By John Stonestreet
If you're ever in the mood for a laugh at the expense of your fellow man, late night talk show host Jimmy Kimmel's “Lie Witness News” segment is probably for you. In it, producers hit the streets of Los Angeles dressed as reporters and ask pedestrians baloney questions. It's funny because of just how many people pretend they know about the completely false story they’re being asked about.
For example, a whole group of interviewees claimed to have watched March Madness games that never actually happened. Others said they were fans of rock-bands Kimmel and his crew made up on the spot. And even a few expressed disapproval for a movie based on the tragic 1954 Godzilla attack on Tokyo. They claimed that it would be insensitive to those who suffered through the giant mutant lizard's actual rampage, you see.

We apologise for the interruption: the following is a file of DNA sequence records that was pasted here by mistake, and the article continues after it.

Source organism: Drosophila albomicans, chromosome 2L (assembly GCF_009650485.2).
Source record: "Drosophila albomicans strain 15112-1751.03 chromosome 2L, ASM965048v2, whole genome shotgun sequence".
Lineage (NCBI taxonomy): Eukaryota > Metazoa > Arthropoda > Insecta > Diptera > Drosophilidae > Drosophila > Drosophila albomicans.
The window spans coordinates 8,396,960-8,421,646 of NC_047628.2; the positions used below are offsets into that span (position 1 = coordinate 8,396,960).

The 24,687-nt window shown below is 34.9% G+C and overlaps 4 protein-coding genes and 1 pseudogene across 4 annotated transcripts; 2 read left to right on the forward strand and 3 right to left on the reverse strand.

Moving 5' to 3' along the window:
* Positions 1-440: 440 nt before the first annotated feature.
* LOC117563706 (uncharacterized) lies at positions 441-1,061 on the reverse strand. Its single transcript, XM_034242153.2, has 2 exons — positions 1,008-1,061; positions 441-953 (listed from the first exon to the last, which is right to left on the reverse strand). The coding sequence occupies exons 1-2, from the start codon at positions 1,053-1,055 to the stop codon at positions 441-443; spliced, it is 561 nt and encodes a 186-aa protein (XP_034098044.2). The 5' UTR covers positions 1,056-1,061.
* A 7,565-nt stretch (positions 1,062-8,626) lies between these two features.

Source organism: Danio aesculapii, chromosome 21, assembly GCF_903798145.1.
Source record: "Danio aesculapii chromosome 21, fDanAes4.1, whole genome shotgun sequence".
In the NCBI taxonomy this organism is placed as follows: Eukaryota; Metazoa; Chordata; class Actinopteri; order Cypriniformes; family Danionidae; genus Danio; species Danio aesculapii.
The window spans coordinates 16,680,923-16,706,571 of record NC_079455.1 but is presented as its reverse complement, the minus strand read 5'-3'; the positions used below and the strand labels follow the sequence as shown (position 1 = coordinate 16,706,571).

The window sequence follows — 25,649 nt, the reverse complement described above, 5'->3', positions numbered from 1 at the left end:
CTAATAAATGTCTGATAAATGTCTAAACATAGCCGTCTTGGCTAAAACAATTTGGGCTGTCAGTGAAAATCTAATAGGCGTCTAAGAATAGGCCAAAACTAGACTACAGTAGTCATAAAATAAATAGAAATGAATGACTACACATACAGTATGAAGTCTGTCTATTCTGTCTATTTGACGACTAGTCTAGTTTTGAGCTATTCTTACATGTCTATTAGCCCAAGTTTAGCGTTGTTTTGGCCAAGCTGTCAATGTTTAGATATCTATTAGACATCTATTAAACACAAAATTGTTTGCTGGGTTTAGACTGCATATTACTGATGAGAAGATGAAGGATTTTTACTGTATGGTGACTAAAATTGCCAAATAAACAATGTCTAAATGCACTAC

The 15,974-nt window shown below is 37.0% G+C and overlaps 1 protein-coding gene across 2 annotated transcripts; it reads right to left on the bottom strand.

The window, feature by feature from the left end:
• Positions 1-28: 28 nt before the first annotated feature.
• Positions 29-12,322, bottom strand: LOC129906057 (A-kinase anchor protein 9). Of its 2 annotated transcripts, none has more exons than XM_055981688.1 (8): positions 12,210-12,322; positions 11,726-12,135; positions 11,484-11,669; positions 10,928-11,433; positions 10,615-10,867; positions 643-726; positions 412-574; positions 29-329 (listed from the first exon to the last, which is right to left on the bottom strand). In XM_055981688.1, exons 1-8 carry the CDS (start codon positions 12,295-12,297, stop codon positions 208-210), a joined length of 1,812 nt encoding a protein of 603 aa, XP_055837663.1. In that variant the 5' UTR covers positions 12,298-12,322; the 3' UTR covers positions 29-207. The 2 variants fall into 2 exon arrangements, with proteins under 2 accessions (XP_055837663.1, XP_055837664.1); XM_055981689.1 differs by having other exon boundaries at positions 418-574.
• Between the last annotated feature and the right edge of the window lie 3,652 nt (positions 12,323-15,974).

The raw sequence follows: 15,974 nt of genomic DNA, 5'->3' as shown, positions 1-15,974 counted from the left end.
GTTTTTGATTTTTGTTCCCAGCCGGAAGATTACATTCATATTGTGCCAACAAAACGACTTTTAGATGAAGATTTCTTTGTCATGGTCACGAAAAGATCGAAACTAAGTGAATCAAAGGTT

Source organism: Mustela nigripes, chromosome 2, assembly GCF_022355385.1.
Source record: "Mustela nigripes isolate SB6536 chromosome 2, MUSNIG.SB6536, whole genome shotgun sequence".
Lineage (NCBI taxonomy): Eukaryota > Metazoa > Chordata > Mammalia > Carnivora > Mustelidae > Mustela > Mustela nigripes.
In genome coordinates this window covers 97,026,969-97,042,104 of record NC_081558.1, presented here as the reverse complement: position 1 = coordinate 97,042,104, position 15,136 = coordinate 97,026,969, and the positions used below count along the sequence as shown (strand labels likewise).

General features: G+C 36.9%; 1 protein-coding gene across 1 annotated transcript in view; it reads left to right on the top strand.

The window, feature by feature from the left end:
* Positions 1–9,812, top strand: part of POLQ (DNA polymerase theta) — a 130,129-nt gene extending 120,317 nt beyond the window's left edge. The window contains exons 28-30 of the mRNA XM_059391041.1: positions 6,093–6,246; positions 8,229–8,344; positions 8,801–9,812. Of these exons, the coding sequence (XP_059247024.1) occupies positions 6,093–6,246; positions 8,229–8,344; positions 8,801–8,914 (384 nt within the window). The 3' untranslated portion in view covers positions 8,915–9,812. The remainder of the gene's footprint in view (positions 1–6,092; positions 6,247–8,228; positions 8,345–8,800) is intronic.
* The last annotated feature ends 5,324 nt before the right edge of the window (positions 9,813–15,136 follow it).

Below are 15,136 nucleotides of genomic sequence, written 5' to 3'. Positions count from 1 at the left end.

But these are just folks on the street. For reputed experts, there’s a much greater embarrassment of nodding along with nonsense. In recent years, many people have even tried to pull fast ones over on scientists. And many, you'll be shocked to find out, have succeeded.
For example, “Science” magazine recently reported that editors at peer-reviewed publications were consistently receiving bogus article submissions, all of which contained zilch in the way of coherent content, but were fabricated to bear at least a passing resemblance to genuine research. They were created, says “Science” magazine, using a program called SCIGen.
By mimicking the wording and structure of real papers, SCIGen automatically generates work that, according to the trio of MIT graduates who created the program, puts out meaningless, random assortments of words and sentences stitched together by an algorithm. The results are impressive enough to bamboozle a shocking number of peer-reviewed scientific journals…
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